The survey’s wording was probably changed in the name of inclusivity. But it subtly altered the meaning. The earlier version centers on an “unmarried man and woman,” a description that indicates a lack (“unmarried”) while evoking the traditional responsibilities associated with adulthood and sexual roles (“man and woman”). The new wording replaces the negative term (“unmarried”) with a more positive one (“couple”). It at no point evokes maturity or distinct sexual roles, as the phrase “man and woman” had done. 

In both versions, the wording insinuates that the respondent might take too great an interest in other people’s affairs: “When two people (neither of whom is you) have a kid, how interested are you in how they structure their lives consequent to that fact?” In other words, the question could be read as asking less about one’s regard for the marital state and more about how entitled one feels to judge other people’s lives. On this issue, people are probably more reluctant to appear judgmental today than in 2006. 

  1. 8. New documentary series exposes reported dark truth of Hugh Hefner

From TheBlaze: 

Beyond the glitz and glamour, dark and disturbing secrets lie beyond the gates of the Playboy Mansion. At least, that’s what A&E’s soon-to-be-released documentary series “Secrets of Playboy” suggests. 

The docuseries claims to reveal “the hidden truths behind the fable and philosophy of the Playboy empire through a modern-day lens.” 

The Post said that the series “unmasks the once-heralded late mogul — who, until now, has been revered as a god-like stud … to reveal the ugly truth about the man who built his sex empire on the backs of vulnerable women.” 

  1. The Untold Stories of American Religious Life 

From the Deseret News: 

In recent decades, the biggest story in American religious life has been about decline. 

Congregations are shrinking. Churches are closing. Religious “nones” are on the rise.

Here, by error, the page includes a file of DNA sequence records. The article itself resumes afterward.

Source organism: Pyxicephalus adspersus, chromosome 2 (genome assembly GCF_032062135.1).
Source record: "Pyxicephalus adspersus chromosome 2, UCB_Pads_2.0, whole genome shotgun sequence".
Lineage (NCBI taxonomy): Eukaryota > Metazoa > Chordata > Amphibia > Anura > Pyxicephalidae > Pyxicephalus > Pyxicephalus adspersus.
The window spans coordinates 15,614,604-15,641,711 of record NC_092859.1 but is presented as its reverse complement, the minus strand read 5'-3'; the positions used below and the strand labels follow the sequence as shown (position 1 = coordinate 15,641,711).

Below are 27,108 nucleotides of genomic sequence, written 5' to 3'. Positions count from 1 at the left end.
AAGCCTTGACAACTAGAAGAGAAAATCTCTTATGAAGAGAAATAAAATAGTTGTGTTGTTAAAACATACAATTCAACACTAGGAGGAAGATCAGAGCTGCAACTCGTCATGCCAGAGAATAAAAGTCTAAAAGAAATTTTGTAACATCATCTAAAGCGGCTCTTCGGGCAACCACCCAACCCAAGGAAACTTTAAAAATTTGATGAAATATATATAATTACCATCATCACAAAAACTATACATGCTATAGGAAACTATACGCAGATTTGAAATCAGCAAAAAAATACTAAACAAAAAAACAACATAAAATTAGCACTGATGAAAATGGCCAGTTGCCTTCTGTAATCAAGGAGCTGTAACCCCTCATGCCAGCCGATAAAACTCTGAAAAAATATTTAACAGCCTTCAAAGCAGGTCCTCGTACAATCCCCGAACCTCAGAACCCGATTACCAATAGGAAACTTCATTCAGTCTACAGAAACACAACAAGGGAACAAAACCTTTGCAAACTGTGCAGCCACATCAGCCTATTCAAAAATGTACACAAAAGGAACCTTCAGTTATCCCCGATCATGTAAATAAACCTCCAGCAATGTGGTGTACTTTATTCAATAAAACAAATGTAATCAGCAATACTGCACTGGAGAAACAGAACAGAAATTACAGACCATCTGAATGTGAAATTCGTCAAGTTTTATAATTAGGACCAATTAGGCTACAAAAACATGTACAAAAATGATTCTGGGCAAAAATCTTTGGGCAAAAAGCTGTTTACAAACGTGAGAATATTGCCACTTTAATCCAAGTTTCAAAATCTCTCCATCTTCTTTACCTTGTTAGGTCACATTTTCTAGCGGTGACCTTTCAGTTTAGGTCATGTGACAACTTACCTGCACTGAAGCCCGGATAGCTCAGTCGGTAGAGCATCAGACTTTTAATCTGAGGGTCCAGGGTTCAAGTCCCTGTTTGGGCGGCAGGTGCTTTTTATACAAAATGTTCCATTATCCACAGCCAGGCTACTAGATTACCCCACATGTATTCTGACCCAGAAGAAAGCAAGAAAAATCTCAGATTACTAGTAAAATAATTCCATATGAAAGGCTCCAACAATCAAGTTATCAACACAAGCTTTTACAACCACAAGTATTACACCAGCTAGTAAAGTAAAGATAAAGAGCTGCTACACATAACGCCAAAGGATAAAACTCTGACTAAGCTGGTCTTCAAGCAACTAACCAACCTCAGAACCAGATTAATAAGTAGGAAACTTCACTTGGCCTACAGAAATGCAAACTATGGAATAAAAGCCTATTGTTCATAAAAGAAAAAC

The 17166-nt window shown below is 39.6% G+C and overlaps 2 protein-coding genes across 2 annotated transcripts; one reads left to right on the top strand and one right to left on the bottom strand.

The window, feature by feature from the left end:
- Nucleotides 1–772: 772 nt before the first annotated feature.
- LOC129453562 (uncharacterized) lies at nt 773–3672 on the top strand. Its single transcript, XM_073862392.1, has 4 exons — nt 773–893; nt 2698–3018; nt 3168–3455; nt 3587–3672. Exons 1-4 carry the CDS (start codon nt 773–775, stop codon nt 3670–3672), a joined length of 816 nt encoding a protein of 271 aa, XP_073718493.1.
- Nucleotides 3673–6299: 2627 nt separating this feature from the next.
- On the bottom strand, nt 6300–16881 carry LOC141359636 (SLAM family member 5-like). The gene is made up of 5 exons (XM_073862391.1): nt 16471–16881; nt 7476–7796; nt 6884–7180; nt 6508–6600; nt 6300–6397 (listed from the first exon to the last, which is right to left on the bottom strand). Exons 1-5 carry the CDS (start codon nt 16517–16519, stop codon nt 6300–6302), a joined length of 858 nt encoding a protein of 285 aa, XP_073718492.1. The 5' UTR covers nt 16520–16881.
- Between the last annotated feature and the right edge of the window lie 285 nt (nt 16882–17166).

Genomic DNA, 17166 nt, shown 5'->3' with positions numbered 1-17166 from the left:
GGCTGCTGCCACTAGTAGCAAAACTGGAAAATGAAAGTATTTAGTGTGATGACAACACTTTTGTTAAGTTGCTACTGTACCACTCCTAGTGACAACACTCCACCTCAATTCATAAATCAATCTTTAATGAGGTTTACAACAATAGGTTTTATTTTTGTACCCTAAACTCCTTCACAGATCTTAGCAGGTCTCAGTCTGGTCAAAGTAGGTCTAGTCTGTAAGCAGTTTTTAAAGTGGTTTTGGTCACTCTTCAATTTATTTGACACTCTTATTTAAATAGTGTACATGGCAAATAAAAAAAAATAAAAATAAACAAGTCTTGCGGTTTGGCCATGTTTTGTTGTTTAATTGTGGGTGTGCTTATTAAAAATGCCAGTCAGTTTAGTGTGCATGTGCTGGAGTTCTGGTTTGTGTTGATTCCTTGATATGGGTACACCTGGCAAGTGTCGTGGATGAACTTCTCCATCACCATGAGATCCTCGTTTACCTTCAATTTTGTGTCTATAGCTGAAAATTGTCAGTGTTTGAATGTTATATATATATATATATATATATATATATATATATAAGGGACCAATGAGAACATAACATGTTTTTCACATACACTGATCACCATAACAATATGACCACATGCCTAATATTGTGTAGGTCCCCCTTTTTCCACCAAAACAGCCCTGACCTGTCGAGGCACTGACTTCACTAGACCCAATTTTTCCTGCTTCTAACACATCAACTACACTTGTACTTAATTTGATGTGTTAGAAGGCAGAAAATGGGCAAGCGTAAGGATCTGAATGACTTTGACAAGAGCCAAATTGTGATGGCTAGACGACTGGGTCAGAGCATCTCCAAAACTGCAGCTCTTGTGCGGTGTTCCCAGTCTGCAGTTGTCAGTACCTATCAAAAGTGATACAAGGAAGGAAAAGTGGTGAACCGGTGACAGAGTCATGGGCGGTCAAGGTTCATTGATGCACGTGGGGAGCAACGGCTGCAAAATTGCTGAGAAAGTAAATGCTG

What gets lost amid all the panel discussions, think pieces and survey reports on these trends is the fact that faith groups are far from dead. As sociologist Mark Chaves puts it, “Even though decline is happening, religion remains, by world standards, very vibrant in the U.S.” 

“Decline is an important story and we should keep telling it. … But we should also be telling stories about what’s happening among people who are still in church,” he said. 

In a new report featuring findings from the National Congregations Study, Chaves takes his own advice. He and his co-authors closely examine what’s going on within American churches and highlight a number of surprising — and little-discussed — trends. 

“You can use these data to tell a story that’s something different than the usual decline story,” said Chaves, who directs the National Congregations Study and is also a professor of sociology and religious studies at Duke University. The ongoing study is a nationally representative survey of congregations that was first conducted in 1998. 

10. 5 Slogans the NFL Should Put on Helmets for AFC/NFC Championships and the Super Bowl 

From The Daily Citizen: 

Back in the fall, NFL spokesman Brian McCarthy called the social justice messaging program “an opportunity to highlight messages that are important to the league, players and personnel and our communities.” 

If the NFL is truly concerned and interested with highlighting messages that are important to the broader community, I’d like to suggest the following slogans for next week’s league championship games and the upcoming Super Bowl: 

  1. “End Abortion” – Given that nearly 60% of NFL players are black and the fact that abortion disproportionately impacts the black population, how about encouraging an end to this deadly scourge? While just 12% of the population, approximately 38% of all abortions involve black women and their babies. 
  2. “Marriage Matters” – Studies confirm that being married confers numerous physical, emotional, social and spiritual benefits. But marriage isn’t just good for individuals – society reaps its advantages, too, making for more stable, happy and prosperous communities.
  3. “Dads Make a Difference” – Over a quarter of children in the United States live without a father in their home, making these kids more likely to abuse drugs, break the law and drop out of school – to name just a few of the many downsides of fatherlessness.
  4. “Think Critically” – Of all the skills mom and dads would be wise to impart to their children, the ability to discern truth is high on the list. It was Aristotle who said, “It is the mark of an educated mind to be able to entertain a thought without accepting it.
  5. “Trust God” – In poll after poll, a majority of Americans report believing in God. But it’s one thing to believe and another thing to trust. When we turn our lives over to the Lord, we’re acknowledging His power and His sufficiency. “The more you believe and trust God, the more limitless your possibilities become for your family, your career – for your life!” writes pastor Rick Warren.